Death Road to Canada– Just mentioning Death Road to Canada is the next game from Punch Quest developer Rocketcat Games should be enough to get most potential fans to check it out. If you need a little extra push, it’s a roguelike post-apocalyptic zombie survival sim in which you’ll gather a band of up to five survivors together to stave off imminent death while traveling from Florida to Canada. When not fighting off hordes of up to 200 zombies with your pixelated wrench, shotgun, pistol, or other makeshift weapon, you’ll scavenge the randomly-generated ruins of the city for supplies and other non-zombified humans. These survivors interact with and have opinions of each other, and you’ll need to keep them moderately civil if you want to make any sort of progress before perma-dying. Or, as Rocketcat suggests, you could “Find a dog, teach it to drive. Have all the humans in your party die. Make the dog recruit other dogs until your band of survivors consists of 5 dogs driving a muscle car.” Come on, that is obviously what we’re going to do as soon as this comes out, hopefully on Steam as well.
Sword ‘n’ Board – We’re somewhat shocked to be including Sword ‘n’ Board here; with a charming theme, playable demo, and modest request of $7,500, we expected this puzzle-adventure game to be funded almost immediately. But with only one week left on Kickstarter, it’s still shy of its goal and a guaranteed completion. We sincerely hope it finds success in this final week: inspired by the simplicity of youth and the joy of turning everyday objects into fantastical creations, Sword ‘n’ Board stars a young boy named Sidd whose imagination is his greatest weapon. He sets out on a pretend adventure to retrieve the missing pieces of his game console; the monsters and dangers he faces are make-believe; his sword is made of cardboard and the dark dungeons are composed of pillows. With a strong focus on puzzles in a Legend of Zelda-type adventure atmosphere, Sword ‘n’ Board is reminiscent of Ittle Dew, but with an even greater emphasis on retro-difficult challenges, item combinations, and secrets. This challenge may appeal to the past gamer in all of us even more than its youthful theme, but like every aspect of Sword ‘n’ Board, it’s a charming idea just waiting to be made real.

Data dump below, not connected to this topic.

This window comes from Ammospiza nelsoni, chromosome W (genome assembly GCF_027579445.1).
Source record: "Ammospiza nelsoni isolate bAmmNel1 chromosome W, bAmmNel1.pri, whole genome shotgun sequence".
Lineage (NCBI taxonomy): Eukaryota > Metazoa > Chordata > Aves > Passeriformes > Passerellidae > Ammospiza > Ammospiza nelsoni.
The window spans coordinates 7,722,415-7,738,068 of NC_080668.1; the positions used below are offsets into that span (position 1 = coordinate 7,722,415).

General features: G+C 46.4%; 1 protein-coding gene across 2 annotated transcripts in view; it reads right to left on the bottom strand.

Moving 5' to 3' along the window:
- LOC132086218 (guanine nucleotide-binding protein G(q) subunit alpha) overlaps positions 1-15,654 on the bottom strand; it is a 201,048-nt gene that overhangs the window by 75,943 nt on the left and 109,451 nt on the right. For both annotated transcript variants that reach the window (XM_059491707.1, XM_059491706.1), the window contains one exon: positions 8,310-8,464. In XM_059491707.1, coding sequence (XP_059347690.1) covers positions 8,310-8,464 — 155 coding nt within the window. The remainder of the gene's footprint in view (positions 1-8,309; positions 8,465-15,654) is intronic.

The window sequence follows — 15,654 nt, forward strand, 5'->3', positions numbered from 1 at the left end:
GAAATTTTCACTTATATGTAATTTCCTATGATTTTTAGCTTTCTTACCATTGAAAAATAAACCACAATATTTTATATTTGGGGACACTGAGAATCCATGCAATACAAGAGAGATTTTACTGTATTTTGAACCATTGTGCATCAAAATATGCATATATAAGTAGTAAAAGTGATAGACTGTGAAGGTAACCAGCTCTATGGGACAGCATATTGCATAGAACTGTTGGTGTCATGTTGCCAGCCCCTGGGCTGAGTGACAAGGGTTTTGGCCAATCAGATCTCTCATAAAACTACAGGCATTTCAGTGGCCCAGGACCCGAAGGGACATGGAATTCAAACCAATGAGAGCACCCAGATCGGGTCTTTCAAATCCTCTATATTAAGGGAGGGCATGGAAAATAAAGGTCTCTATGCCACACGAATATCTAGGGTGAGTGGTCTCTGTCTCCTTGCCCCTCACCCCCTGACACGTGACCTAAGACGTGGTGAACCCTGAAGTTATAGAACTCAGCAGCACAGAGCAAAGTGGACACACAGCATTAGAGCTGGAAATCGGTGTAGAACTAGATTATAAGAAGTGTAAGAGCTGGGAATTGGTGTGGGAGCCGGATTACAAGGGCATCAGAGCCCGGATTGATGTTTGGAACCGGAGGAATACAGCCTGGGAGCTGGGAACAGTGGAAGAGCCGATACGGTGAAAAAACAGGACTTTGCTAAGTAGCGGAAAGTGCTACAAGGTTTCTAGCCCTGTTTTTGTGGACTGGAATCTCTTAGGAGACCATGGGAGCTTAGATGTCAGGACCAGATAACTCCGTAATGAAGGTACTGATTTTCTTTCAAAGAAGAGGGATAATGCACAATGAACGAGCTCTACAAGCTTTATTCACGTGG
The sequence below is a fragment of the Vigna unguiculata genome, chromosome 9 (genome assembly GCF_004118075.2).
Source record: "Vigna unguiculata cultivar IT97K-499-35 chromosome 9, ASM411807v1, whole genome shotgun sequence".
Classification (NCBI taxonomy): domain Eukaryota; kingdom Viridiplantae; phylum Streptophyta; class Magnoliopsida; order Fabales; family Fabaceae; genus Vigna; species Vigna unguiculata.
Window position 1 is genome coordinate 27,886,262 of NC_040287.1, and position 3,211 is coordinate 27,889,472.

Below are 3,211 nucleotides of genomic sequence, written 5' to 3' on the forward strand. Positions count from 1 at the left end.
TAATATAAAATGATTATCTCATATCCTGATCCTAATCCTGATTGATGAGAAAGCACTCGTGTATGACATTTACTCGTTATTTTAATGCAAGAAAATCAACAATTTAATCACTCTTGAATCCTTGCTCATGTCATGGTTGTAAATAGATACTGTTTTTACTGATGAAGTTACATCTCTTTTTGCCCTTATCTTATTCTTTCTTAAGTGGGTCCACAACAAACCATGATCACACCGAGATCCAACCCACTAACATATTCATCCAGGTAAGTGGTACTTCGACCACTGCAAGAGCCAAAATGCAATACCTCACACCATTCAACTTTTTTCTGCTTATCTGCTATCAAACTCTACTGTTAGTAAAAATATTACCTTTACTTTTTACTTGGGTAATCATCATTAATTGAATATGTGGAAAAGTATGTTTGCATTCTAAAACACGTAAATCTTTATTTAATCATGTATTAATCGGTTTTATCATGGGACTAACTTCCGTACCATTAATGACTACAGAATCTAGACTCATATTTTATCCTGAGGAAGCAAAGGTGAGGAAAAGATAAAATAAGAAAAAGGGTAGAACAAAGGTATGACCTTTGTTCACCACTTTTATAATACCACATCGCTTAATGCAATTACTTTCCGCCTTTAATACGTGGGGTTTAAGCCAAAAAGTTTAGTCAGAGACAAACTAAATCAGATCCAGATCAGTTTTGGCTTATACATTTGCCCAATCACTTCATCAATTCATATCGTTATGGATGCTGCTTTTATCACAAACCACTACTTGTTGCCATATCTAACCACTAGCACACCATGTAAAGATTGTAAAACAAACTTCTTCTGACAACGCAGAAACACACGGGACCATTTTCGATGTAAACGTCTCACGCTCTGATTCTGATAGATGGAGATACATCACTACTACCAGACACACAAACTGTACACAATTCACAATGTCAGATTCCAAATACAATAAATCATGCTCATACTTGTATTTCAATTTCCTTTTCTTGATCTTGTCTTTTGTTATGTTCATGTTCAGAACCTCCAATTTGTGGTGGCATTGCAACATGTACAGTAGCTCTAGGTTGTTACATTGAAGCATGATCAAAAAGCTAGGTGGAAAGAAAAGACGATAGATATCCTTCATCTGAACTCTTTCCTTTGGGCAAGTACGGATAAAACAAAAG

Hot Tin Roof – This choice should come as no surprise after our extended preview earlier this week, but Hot Tin Roof is quirky and compelling enough to warrant a second tip of the fedora. As a Metroidvania-platformer-puzzle-adventure game, the Jones On Fire pseudo-sequel is worth checking out on gameplay alone, but truly shines thanks to its noir stylings. Emma Jones has taken on the role of hard-boiled detective, and with the help of her feline sidekick, Franky, sets out to solve a string of grisly murders attributed to one of the local animal mafias in town. Jones’ various abilities come in the form of endless bullets for her revolver, which can be used for anything from high jumps to bluff-intimidating suspects. If all this isn’t enough to get your gin-soaked heart racing, the Kickstarter has some sweet swag available, including suspicious kitty buttons that are so cute they must be feline fatales.